Clients Affected by HIV/AIDS
Approximately 39 million people worldwide are living with HIV/AIDS, with 4.1 million more becoming infected annually. Each year, about 2.8 million die due to HIV/AIDS-related illnesses, leaving behind 15.2 million orphans. Increasingly, the HIV/AIDS pandemic is being recognized as more than a health crisis. It is a major economic development challenge, posing serious socioeconomic consequences at national, community, and household levels. To what extent households, communities, and nations are able to cope with the consequences depends on the type and amount of resources at their disposal. Poor households and communities are the hardest hit, facing increased vulnerability to HIV/AIDS and few means of protection against economic crises.
Financial services, including loans, savings, and insurance, can help poor households mitigate the economic consequences of the disease. They can help clients to maintain a consistent income stream, to build a savings base that may be liquidated to cover emergency expenses, and to avoid selling productive assets, such as land and equipment, which may have a devastating effect on the clients’ future earning potential and ability to recover from the crisis.
Working together, AIDS Support Organizations (ASOs) and microfinance institutions (MFIs) can play an important role in mitigating the devastating effects of HIV/AIDS on poor households and communities.
The main objective of USAID’s Microenterprise Development office (MD) under this topic is to help MFIs, ASOs, and donors to think more holistically about the economic ramifications of HIV/AIDS and how they might be able to bridge the gap between prevention, treatment, and the economic strengthening of affected households and communities.
Specifically, MD’s research seeks to:
- Help MFIs recognize the impact of HIV/AIDS on their clients and how they can respond to the disease;
- Provide ASOs and MFIs with a common understanding of each other’s competencies, and how these different organizational types may form strategic partnerships to better address the diverse health and financial services needs of HIV/AIDS-affected households and communities;
- Guide donors and practitioners on how to better develop economic strengthening or health programs that more holistically address the socioeconomic challenges present in HIV/AIDS-affected communities.
KNOWLEDGE AND PRACTICE
MD has developed a series of microNOTEs on economic strengthening and HIV/AIDS that share innovations and lessons learned by MFIs and other institutions operating in HIV/AIDS-prevalent environments.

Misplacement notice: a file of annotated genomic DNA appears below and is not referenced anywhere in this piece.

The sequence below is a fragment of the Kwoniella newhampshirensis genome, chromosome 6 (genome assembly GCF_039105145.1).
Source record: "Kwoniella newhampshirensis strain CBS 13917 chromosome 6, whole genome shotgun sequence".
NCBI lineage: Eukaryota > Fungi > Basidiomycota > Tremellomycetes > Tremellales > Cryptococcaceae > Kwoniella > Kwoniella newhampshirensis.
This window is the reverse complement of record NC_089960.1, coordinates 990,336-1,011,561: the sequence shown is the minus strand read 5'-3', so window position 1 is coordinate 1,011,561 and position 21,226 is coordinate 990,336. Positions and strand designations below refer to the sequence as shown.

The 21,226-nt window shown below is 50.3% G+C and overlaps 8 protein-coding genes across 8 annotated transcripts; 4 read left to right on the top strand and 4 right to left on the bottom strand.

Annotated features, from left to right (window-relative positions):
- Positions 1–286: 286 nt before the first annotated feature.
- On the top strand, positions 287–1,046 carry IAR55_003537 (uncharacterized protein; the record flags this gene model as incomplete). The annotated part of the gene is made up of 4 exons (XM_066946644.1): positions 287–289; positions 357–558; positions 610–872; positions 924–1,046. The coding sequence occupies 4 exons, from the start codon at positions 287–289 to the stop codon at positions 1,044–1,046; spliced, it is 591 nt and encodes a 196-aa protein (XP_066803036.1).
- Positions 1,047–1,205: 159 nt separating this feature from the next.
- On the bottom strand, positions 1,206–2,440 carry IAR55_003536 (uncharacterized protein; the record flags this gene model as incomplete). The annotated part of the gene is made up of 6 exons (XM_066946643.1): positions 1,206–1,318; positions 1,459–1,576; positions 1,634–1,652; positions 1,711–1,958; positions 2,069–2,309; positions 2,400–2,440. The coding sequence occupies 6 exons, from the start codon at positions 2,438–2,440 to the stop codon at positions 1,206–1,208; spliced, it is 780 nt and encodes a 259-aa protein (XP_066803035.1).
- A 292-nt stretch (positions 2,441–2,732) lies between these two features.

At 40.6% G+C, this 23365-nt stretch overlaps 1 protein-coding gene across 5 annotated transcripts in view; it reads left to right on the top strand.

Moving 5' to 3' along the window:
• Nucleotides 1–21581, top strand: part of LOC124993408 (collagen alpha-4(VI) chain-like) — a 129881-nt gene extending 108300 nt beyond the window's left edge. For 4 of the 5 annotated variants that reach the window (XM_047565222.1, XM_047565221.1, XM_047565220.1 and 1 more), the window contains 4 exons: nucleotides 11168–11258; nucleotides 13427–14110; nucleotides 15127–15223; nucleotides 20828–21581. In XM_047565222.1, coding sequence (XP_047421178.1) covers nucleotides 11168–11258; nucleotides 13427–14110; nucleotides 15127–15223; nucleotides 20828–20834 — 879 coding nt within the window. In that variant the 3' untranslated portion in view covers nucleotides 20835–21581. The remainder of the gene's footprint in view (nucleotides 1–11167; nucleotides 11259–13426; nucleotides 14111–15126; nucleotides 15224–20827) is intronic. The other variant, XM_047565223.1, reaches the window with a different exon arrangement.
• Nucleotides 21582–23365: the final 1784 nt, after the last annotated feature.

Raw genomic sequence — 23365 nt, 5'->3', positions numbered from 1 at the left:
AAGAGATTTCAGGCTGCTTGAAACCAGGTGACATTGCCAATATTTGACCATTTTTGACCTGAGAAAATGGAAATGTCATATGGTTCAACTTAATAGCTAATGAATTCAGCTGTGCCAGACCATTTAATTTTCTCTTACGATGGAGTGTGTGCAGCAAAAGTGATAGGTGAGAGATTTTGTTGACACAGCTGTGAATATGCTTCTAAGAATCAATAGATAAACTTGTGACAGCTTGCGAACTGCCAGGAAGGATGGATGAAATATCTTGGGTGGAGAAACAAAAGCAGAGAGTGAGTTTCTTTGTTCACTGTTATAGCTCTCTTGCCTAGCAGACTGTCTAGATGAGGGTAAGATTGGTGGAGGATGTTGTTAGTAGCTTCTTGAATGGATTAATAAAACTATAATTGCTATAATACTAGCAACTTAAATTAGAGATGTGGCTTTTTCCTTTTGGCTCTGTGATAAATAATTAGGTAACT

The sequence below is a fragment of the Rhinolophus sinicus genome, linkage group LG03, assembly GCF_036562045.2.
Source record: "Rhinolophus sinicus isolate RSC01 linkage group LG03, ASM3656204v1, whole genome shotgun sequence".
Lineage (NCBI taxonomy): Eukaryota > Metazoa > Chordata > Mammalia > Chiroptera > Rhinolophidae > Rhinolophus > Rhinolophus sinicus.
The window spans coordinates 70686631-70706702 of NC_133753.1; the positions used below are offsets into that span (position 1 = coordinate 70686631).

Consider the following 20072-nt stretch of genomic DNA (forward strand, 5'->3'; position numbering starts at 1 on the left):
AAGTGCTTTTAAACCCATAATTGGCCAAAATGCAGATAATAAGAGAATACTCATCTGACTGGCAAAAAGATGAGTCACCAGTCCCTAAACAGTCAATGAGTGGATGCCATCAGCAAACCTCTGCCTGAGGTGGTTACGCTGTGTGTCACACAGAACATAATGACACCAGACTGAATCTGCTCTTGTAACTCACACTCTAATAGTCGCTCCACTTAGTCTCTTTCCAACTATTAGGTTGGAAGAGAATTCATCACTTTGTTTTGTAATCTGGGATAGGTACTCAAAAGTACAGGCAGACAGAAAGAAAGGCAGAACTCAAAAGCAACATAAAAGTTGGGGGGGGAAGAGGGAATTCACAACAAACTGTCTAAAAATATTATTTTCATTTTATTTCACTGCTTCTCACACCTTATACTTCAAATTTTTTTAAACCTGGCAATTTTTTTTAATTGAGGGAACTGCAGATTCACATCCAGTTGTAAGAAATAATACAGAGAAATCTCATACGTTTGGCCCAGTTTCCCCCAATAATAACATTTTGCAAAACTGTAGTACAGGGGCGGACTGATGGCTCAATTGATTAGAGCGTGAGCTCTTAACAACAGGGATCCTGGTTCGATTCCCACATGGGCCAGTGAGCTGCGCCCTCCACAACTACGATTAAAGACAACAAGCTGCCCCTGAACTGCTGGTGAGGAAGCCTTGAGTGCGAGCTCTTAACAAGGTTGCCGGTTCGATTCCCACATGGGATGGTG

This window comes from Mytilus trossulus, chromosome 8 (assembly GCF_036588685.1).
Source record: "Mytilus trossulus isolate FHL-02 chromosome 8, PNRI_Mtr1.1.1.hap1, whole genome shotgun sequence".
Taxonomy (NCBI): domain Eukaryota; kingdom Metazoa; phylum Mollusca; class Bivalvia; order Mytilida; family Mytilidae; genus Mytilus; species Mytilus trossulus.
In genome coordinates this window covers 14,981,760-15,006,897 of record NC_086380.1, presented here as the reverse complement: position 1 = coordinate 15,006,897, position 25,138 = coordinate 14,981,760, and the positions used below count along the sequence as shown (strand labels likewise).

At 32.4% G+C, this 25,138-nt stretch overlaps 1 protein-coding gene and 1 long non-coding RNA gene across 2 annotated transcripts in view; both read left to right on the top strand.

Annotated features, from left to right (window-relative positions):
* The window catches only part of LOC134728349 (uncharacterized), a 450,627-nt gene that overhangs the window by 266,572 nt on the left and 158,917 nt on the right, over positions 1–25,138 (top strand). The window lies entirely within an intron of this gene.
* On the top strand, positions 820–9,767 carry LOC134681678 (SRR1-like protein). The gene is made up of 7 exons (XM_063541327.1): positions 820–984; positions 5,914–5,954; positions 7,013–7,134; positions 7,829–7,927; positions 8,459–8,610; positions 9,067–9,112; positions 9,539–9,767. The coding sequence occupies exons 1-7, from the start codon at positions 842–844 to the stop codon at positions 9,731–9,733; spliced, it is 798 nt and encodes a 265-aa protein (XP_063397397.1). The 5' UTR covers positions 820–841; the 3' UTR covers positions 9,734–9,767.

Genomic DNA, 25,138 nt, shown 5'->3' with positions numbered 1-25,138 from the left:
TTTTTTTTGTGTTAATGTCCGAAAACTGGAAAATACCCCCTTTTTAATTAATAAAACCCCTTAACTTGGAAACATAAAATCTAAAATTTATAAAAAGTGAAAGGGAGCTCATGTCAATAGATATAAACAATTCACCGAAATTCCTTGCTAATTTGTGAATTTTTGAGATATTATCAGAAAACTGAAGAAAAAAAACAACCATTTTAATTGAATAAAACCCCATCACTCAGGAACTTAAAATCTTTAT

MD’s research focuses on building a common understanding between ASOs and MFIs by improving the information gap between them. MD examines the reasons that ASOs and MFIs are concerned about increased household vulnerability due to HIV/AIDS and explains the role that microfinance can play in addressing this vulnerability. Further, MD offers guidance to health and financial service providers on how best to form strategic partnerships to address the socioeconomic needs of their target populations.
In addition to the microNOTE series, USAID has funded the SEEP Network to develop an online guide (HAMED) that provides practitioners and donors with guidance, case studies, and consultant contact information on microenterprise development in HIV/AIDS-prevalent areas.
Furthermore, the research under this topic has resulted in the dissemination of the curriculum, Microfinance and HIV/AIDS: Defining Options for Strategic and Operational Change, in Rwanda, Ethiopia, Mozambique, South Africa, and Haiti, including the Aftercare Guide (an action planning tool for MFIs).
Also, with funding from MD and the Canadian International Development Agency, an action research project was implemented by Development Alternatives Inc., ECIAfrica and the Mennonite Economic Development Associates to support four MFIs operating in an HIV/AIDS-prevalent area in Mozambique. This action research project provided technical assistance and funding to the MFIs to implement HIV/AIDS mitigation interventions. For more information regarding the results of this action research, see Responding to HIV/AIDS within MFIs in Mozambique: Lessons Learned from an Action Research Project.